Funding sources None.
CLINICAL AND LABORATORY INVESTIGATIONS
Comparison between autologous noncultured epidermal cell suspension and suction blister epidermal grafting in stable vitiligo: a randomized study
Article first published online: 26 NOV 2012
© 2012 The Authors. BJD © 2012 British Association of Dermatologists
British Journal of Dermatology
Volume 167, Issue 6, pages 1295–1301, December 2012
How to Cite
Budania, A., Parsad, D., Kanwar, A.J. and Dogra, S. (2012), Comparison between autologous noncultured epidermal cell suspension and suction blister epidermal grafting in stable vitiligo: a randomized study. British Journal of Dermatology, 167: 1295–1301. doi: 10.1111/bjd.12007
Conflicts of interest None declared.
- Issue published online: 26 NOV 2012
- Article first published online: 26 NOV 2012
- Accepted manuscript online: 16 AUG 2012 12:08PM EST
- Accepted for publication 9 August 2012
Background Vitiligo is an acquired disorder of pigmentation due to loss of epidermal melanocytes. Autologous noncultured epidermal cell suspension (NCES; a cellular grafting technique) and suction blister epidermal grafting (SBEG; a tissue grafting technique) are important established surgical modalities for the treatment of stable vitiligo.
Objectives To compare the two techniques, NCES and SBEG, for producing repigmentation in patients with stable vitiligo.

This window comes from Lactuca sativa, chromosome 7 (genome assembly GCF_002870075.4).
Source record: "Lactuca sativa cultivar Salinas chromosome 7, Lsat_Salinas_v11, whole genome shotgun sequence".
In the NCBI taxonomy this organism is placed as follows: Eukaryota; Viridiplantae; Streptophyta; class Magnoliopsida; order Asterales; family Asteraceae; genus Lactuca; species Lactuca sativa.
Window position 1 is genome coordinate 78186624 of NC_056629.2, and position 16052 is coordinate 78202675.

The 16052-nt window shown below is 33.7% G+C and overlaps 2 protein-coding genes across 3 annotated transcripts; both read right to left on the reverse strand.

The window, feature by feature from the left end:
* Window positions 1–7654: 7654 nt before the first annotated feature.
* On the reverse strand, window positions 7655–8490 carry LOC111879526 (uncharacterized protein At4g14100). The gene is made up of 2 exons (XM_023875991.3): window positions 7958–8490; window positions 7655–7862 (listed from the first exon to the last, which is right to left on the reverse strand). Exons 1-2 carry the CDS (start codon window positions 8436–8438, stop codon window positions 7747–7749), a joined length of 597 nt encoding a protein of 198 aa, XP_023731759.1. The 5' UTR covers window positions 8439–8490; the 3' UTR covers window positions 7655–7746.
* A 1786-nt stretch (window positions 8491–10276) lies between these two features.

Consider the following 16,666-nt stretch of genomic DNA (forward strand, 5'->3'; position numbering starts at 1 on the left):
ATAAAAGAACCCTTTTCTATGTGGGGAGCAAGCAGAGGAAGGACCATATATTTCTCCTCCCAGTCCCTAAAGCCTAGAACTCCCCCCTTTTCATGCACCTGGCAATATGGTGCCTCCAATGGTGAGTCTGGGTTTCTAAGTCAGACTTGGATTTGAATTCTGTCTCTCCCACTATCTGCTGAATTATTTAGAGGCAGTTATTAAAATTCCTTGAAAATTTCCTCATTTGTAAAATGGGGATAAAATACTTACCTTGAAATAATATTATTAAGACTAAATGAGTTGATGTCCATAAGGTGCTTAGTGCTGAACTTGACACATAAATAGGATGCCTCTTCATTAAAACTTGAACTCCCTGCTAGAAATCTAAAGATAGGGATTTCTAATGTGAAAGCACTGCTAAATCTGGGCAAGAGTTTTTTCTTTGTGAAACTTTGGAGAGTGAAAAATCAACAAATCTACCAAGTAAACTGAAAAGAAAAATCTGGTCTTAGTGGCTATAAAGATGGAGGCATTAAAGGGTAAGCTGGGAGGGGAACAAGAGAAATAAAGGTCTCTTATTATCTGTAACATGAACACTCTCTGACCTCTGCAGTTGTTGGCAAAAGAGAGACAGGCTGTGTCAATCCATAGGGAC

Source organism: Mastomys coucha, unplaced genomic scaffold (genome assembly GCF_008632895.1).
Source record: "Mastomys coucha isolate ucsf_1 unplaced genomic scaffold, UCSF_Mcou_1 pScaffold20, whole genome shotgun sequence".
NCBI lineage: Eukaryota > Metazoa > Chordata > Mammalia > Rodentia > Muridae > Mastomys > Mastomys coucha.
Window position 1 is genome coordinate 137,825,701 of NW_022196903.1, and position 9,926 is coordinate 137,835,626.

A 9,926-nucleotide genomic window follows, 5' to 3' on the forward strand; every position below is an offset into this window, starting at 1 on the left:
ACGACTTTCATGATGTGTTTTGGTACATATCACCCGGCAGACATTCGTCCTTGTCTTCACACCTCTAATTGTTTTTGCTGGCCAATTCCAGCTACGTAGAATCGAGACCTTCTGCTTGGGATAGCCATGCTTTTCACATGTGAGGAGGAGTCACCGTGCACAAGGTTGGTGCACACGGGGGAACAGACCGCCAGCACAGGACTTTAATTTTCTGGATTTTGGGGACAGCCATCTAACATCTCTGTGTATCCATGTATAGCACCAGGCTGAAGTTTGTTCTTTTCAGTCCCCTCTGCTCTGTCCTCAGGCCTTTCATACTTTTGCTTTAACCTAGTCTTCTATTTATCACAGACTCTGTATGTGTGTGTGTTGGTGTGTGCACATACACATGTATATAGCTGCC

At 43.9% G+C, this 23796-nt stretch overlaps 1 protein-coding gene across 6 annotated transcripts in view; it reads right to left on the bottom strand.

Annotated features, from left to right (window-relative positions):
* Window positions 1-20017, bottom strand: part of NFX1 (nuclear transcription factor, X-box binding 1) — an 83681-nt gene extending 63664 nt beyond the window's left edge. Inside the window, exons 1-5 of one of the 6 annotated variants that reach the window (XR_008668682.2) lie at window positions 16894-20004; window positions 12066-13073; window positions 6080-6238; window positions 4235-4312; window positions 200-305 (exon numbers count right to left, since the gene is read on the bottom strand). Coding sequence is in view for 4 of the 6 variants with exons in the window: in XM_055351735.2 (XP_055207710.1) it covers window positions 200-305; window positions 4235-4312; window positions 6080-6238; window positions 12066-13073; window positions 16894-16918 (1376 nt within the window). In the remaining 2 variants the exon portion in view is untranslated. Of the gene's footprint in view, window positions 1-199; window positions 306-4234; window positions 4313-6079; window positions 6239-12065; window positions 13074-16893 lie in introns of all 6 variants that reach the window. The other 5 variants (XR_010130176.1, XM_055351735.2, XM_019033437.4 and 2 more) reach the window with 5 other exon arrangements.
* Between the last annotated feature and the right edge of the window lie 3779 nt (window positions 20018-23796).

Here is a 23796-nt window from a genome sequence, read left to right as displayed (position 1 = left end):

Methods We randomized 41 patients with 54 stable vitiligo lesions into two groups. Patients in group 1 were treated with NCES, and those in group 2 with SBEG. They were evaluated 16 weeks postsurgery for the extent of repigmentation, colour match, change in Dermatology Life Quality Index (DLQI) score and patient satisfaction.
Results The extent of repigmentation was excellent (showing 90–100% repigmentation) in 71% of lesions in the NCES group and 27% of lesions in the SBEG group (P = 0·002). Repigmentation ≥ 75% (good repigmentation) was observed in 89% of lesions in the NCES group and 85% of lesions in the SBEG group (P = 0·61). There was a significant decline in DLQI score in both the groups; the mean decline among groups differed significantly (P = 0·045). No significant difference was seen in colour match and pattern of repigmentation. Adverse effects were minimal.
Conclusions NCES is significantly better than SBEG and should be the preferred treatment for patients with stable vitiligo. To best of our knowledge, this is the first study directly comparing these two techniques.